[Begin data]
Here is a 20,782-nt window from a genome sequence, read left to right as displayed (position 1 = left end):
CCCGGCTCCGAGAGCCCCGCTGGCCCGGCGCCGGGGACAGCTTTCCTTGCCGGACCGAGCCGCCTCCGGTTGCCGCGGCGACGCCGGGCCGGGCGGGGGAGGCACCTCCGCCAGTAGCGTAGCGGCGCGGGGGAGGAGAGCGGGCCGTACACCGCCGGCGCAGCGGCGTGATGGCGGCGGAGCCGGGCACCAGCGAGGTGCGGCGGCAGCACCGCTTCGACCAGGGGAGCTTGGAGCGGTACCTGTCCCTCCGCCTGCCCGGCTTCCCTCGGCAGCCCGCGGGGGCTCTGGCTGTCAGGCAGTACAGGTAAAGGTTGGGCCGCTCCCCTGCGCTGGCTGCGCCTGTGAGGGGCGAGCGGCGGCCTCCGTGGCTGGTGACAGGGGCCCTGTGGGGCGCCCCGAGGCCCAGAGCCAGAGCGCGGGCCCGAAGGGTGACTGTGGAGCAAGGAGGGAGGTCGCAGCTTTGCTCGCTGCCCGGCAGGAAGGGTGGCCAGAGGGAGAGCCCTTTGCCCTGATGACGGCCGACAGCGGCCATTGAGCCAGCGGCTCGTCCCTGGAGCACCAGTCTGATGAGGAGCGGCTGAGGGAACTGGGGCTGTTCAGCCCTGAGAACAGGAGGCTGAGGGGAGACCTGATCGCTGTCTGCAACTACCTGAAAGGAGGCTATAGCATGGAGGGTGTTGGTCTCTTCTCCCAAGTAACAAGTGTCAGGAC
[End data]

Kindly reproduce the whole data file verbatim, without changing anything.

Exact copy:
Here is a 20,782-nt window from a genome sequence, read left to right as displayed (position 1 = left end):
CCCGGCTCCGAGAGCCCCGCTGGCCCGGCGCCGGGGACAGCTTTCCTTGCCGGACCGAGCCGCCTCCGGTTGCCGCGGCGACGCCGGGCCGGGCGGGGGAGGCACCTCCGCCAGTAGCGTAGCGGCGCGGGGGAGGAGAGCGGGCCGTACACCGCCGGCGCAGCGGCGTGATGGCGGCGGAGCCGGGCACCAGCGAGGTGCGGCGGCAGCACCGCTTCGACCAGGGGAGCTTGGAGCGGTACCTGTCCCTCCGCCTGCCCGGCTTCCCTCGGCAGCCCGCGGGGGCTCTGGCTGTCAGGCAGTACAGGTAAAGGTTGGGCCGCTCCCCTGCGCTGGCTGCGCCTGTGAGGGGCGAGCGGCGGCCTCCGTGGCTGGTGACAGGGGCCCTGTGGGGCGCCCCGAGGCCCAGAGCCAGAGCGCGGGCCCGAAGGGTGACTGTGGAGCAAGGAGGGAGGTCGCAGCTTTGCTCGCTGCCCGGCAGGAAGGGTGGCCAGAGGGAGAGCCCTTTGCCCTGATGACGGCCGACAGCGGCCATTGAGCCAGCGGCTCGTCCCTGGAGCACCAGTCTGATGAGGAGCGGCTGAGGGAACTGGGGCTGTTCAGCCCTGAGAACAGGAGGCTGAGGGGAGACCTGATCGCTGTCTGCAACTACCTGAAAGGAGGCTATAGCATGGAGGGTGTTGGTCTCTTCTCCCAAGTAACAAGTGTCAGGAC